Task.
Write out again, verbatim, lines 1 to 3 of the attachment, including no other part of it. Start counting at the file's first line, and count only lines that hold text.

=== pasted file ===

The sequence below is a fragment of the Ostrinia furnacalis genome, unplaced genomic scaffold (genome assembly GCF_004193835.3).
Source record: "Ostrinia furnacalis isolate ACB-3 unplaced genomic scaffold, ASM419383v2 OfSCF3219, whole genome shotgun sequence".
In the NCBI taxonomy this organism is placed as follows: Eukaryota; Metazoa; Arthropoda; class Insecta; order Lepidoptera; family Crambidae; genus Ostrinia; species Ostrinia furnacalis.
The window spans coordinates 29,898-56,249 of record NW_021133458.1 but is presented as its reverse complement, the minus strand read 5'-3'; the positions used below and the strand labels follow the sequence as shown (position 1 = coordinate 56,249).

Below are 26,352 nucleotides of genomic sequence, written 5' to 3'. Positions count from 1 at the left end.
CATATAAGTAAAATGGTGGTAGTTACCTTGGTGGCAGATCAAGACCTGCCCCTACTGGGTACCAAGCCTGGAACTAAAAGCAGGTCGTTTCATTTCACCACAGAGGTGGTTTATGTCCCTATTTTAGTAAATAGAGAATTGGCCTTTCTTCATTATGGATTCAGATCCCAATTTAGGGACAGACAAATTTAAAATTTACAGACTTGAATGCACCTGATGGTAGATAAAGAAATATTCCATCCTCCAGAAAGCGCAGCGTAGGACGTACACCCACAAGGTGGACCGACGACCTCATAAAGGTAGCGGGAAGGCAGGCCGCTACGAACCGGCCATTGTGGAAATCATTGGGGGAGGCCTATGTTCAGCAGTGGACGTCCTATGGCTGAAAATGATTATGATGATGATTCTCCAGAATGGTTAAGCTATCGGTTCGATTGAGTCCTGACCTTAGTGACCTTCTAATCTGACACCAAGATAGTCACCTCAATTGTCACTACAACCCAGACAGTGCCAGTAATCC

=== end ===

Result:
The sequence below is a fragment of the Ostrinia furnacalis genome, unplaced genomic scaffold (genome assembly GCF_004193835.3).
Source record: "Ostrinia furnacalis isolate ACB-3 unplaced genomic scaffold, ASM419383v2 OfSCF3219, whole genome shotgun sequence".
In the NCBI taxonomy this organism is placed as follows: Eukaryota; Metazoa; Arthropoda; class Insecta; order Lepidoptera; family Crambidae; genus Ostrinia; species Ostrinia furnacalis.